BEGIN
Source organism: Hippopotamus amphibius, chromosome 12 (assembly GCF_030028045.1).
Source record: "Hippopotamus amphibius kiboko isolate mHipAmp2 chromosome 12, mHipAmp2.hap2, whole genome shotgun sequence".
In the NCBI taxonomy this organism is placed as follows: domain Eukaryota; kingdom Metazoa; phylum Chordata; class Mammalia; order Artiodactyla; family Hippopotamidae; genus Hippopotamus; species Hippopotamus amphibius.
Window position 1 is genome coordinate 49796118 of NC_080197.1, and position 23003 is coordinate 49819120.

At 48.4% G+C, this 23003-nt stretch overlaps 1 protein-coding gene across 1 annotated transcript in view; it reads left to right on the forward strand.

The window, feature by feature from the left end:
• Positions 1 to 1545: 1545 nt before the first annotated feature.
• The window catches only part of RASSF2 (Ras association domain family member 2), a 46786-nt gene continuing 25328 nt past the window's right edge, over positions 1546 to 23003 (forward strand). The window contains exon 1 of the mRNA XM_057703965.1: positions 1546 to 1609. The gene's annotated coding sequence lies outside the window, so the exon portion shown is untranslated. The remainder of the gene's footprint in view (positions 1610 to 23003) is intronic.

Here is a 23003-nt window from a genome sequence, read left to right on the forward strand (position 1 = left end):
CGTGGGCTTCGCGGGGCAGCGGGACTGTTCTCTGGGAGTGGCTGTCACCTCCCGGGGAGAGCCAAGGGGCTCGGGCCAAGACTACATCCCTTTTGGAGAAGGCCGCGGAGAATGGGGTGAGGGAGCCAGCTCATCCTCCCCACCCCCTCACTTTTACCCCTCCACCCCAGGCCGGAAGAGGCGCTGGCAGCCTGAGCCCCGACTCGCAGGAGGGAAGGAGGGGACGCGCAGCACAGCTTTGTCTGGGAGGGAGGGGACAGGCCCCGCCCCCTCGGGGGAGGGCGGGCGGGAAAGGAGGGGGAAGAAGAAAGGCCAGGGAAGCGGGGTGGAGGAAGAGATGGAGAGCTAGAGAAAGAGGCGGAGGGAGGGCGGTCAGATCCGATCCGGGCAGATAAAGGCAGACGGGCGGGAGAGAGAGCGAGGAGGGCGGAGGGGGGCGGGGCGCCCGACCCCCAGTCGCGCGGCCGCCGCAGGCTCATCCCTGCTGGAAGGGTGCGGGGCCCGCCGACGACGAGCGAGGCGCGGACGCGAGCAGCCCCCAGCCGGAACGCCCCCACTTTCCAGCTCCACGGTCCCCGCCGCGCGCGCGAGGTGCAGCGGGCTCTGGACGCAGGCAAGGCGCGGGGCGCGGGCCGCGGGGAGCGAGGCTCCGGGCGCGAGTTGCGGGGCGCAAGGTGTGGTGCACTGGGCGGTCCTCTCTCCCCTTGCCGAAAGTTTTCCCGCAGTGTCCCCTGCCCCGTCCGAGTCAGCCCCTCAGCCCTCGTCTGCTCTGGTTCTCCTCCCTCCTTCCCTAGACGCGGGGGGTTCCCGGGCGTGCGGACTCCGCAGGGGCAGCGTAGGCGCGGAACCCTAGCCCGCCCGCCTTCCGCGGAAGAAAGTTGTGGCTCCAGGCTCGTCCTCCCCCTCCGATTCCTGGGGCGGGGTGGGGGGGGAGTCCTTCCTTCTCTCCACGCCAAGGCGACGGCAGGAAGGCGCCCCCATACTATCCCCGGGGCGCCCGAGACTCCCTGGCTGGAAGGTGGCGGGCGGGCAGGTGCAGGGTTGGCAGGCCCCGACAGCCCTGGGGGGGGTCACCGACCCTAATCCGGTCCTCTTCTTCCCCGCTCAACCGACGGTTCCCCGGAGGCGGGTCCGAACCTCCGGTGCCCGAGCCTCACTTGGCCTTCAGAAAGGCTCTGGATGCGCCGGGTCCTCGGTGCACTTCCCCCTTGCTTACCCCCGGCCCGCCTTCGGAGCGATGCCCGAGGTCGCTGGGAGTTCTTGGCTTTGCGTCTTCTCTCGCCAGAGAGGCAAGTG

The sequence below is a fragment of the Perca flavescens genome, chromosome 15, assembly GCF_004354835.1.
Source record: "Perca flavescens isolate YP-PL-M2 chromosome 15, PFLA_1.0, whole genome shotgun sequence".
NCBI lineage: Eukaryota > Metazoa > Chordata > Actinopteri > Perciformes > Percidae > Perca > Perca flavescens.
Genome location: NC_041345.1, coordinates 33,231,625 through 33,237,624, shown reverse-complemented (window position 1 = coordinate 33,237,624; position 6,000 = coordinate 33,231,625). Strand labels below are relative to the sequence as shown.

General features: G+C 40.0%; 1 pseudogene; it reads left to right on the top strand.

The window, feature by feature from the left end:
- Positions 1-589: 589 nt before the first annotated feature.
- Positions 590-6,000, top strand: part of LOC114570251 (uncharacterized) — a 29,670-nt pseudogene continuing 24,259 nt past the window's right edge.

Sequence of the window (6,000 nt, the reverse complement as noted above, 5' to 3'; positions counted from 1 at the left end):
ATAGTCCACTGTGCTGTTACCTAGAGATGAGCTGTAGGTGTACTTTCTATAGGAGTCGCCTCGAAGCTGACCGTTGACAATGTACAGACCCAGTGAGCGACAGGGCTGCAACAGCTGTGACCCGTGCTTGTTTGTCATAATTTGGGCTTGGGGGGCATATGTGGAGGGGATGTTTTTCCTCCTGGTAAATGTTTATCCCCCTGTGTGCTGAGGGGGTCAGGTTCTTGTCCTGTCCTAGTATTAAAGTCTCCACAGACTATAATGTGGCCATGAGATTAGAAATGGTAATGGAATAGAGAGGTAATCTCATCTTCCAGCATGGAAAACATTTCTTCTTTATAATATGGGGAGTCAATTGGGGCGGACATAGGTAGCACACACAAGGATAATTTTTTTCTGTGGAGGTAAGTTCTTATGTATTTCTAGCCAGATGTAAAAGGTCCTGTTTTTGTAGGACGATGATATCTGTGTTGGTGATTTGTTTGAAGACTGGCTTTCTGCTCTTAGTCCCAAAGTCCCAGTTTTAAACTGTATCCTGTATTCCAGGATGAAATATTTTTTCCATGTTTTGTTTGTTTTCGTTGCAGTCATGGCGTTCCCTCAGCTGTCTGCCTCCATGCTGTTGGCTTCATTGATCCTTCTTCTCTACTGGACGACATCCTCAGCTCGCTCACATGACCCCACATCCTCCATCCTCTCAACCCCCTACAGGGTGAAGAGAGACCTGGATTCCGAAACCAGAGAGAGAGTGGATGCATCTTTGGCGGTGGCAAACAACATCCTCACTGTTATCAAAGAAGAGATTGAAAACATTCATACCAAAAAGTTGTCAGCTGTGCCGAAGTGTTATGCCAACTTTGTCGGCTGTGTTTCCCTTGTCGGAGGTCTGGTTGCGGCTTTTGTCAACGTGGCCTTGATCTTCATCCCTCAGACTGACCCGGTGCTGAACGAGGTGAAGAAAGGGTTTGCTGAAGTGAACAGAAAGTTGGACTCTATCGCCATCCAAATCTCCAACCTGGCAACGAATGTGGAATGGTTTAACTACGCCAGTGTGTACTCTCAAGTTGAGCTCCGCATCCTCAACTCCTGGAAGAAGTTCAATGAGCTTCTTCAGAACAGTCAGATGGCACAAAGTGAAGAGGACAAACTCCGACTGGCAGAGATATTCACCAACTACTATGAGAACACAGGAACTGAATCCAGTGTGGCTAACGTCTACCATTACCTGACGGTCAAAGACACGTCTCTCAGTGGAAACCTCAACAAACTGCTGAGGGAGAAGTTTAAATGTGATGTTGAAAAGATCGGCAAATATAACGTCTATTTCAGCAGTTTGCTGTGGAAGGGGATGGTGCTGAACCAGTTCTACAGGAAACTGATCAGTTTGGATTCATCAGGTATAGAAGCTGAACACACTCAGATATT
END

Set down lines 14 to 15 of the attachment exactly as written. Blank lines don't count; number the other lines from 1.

Genome location: NC_041345.1, coordinates 33,231,625 through 33,237,624, shown reverse-complemented (window position 1 = coordinate 33,237,624; position 6,000 = coordinate 33,231,625). Strand labels below are relative to the sequence as shown.

General features: G+C 40.0%; 1 pseudogene; it reads left to right on the top strand.